Tuesday, November 01, 2011
From Hate to Healing (Aba Gayle, Ron Steiner, Sister Helen & Oregonians for Alternatives...)
Aba Gayle holds a photo of her daughter, Catherine Blount, at her Silverton home on Wednesday. Gayle has been able to forgive and befriend the California death row inmate responsible for killing her daughter. (More info on photo below)
Article posted Mon Oct 31, 2011
By Alan Gustafson
October 30, 2011
For years, Aba Gayle "lusted for revenge" against the California deathrow inmate who murdered her 19-year-old daughter. But everything changed when she mailed the killer a letter, saying she forgave him. Paying visits to San Quentin prison, Gayle befriended the man she once despised and wanted put to death. As hate gave way to healing, she turned against the death penalty.
Now, the 77-year-old Silverton woman is a leader of a nonprofit Oregon advocacy organization that is seeking to abolish the death penalty here. Even though condemned killers rarely are executed in Oregon, Gayle says it's time for Oregonians to repeal the law that allows state-sanctioned killing. As she tells it, the ultimate punishment should be scrapped because it sucks taxpayer dollars, undermines human values and takes revenge in arbitrary fashion.
"It truly is the ultimate violation of human rights," she said. "It is horrendous to think that when they kill somebody at the penitentiary, they do it in the name of the citizens. I don't want anybody killed in my name." As this state's first execution in 14 years draws near, Gayle and other members of Oregonians for Alternatives to the Death Penalty are waging a two-pronged campaign.
First, they are hoping to persuade Gov. John Kitzhaber to stop the planned execution of two-time killer Gary Haugen. Haugen, 49, voluntarily dropped his appeals, and he is tentatively scheduled to die by lethal injection at 7 p.m. Dec. 6 at the Oregon State Penitentiary in Salem.
Anti-death penalty activists are asking Kitzhaber to commute Haugen's death sentence to life in prison without the possibility of parole. Kitzhaber has remained mum about the execution. On a second front, OADP is planning a campaign to ask Oregon voters to repeal the death penalty.
The timing for a potential ballot measure remains "up in the air," said Ron Steiner of Salem, the board chairman of the nonprofit organization. For now, Steiner said, the group is working to "build coalitions" and circulate information about the death penalty through public forums, lectures and newsletters in the news media and on the organization's website.
"When all the facts are known, all the issues are examined, it's very difficult for reasonable people to support a failed public policy like the death penalty," he said.
Activism roots in New Mexico Steiner, 72, worked in television for more than 40 years, starting in sales. He rose to executive positions and ran a couple stations before he became a consultant. His opposition to the death penalty developed in the late 1990s in New Mexico. At the time, he has doing volunteer work at a transitional home for ex-felons.
After listening to a talk by Sister Helen Prejean, author of "Dead Man Walking" and a nationally known critic of the death penalty, Steiner delved deeper.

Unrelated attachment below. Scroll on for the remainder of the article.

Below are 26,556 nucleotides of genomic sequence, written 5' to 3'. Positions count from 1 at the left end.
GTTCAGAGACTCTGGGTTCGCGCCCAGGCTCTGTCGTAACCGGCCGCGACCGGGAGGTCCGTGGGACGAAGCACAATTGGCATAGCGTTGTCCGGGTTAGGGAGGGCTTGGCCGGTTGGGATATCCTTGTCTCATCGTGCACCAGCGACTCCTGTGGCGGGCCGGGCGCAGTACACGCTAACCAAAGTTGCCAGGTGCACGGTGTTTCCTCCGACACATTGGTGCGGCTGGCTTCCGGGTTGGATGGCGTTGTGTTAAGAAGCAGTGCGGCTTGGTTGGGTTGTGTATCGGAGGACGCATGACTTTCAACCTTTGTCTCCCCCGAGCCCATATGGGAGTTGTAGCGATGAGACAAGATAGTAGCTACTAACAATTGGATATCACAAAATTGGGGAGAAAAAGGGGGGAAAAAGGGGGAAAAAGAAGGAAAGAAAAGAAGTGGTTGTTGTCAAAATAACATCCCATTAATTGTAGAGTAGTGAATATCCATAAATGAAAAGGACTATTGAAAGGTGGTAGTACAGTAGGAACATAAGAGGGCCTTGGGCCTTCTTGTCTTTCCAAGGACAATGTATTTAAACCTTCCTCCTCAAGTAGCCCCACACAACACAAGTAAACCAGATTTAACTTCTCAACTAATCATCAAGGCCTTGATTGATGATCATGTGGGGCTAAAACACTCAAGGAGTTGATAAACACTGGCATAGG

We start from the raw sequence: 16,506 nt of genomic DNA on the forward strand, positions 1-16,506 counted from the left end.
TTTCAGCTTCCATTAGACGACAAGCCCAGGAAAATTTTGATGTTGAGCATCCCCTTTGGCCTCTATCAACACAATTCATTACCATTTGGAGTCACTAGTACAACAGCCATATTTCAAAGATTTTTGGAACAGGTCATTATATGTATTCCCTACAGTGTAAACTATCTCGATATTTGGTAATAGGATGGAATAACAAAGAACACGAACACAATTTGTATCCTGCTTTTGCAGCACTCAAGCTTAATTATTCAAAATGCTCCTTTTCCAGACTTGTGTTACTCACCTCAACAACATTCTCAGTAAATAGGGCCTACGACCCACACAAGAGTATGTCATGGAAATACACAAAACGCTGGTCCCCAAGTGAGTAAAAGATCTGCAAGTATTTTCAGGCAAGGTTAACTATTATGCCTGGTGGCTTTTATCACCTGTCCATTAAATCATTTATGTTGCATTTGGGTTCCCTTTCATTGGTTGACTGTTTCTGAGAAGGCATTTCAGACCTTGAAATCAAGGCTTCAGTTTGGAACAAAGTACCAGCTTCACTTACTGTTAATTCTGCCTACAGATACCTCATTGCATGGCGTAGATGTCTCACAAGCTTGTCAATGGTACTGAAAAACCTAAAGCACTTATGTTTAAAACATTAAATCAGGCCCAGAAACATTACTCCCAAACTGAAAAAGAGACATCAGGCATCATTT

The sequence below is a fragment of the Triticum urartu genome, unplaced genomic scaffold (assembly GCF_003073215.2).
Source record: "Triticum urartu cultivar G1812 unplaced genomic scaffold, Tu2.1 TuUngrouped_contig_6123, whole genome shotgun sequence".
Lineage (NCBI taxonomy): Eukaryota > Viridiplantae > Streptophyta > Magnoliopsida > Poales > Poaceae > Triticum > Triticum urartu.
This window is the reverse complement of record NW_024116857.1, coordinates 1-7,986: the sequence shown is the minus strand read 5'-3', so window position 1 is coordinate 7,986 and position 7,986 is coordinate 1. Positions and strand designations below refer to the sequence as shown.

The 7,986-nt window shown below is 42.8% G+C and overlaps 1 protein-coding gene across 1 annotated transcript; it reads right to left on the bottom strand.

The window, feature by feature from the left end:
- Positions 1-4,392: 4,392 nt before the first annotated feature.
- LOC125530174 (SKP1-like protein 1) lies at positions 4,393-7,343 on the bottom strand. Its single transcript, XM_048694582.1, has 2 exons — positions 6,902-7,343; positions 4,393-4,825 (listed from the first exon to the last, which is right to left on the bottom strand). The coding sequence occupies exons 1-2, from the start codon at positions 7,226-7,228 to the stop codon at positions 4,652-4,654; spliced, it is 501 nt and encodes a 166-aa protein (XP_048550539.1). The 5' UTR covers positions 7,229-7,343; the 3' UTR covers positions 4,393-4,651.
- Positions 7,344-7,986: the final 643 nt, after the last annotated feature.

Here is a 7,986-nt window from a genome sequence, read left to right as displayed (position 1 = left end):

"I started to study it and it looked ridiculous the way it was set up, so I got involved with the New Mexico coalition to repeal the death penalty in early 2001," he said.
The campaign led to success in 2009, when New Mexico Gov. Bill Richardson signed a bill repealing the state's death penalty. Steiner now lives in Salem but divides his volunteer time between causes he supports here and in New Mexico. Since 2003, he has been married to Caren Jackson, a professional photographer and former director of Salem's Riverfront Carousel.
Steiner describes Prejean as a personal hero and role model. "She's indefatigable," he said. "She just goes and goes and goes. When she was here, she was putting in 14-hour days."
Prejean recently spent about a week in Oregon, giving talks in Eugene, Salem and Portland. Steiner introduced her when she spoke to about 200 people at the Salem Library on Oct. 20. Like Prejean, Steiner said he's committed to long-haul advocacy.
Group cites growth With Haugen's potential execution in the news, Oregonians are paying attention to the death penalty, Steiner said. OADP evolved from a previous organization known as the Oregon Coalition to Abolish the Death Penalty, founded in 1983. The current group has no paid employees, Steiner said.
Money for operations and expenses comes from donations and grants. Steiner described OADP's annual budget as "a low five-figure amount." "If we get on the ballot, obviously, it's going to be a lot more expensive to advertise and get our position known."
Despite limited funding, the organization's list of supporters is swelling, Steiner said. He said the number of religious and secular organizations backing the group has increased from a handful to more than 50. "We're adding them all the time," he said...
Today's report is part of a continuing series of stories about Oregon's death penalty, death row and the planned execution of Gary Haugen, whose execution is tentatively scheduled for Dec.6.
GO here and also save this URL for more... http://StatesmanJournal.com/deathrow
Also see an article in same journal about Sister Helen Prejean's visit to a library audience of 200! (as well as a visit to an inmate writing group.)
And be sure to visit the compelling site with lots of info on what's happening in arena of the Death Penalty in Oregan: OADP.org
Photo Info: Photographer is Timothy J. Gonzalez / Statesman Journal photographer Evidently, enlarged prints of photos for purchase are available GO here or call The Stateman Journal.
Posted by CN at 9:47 AM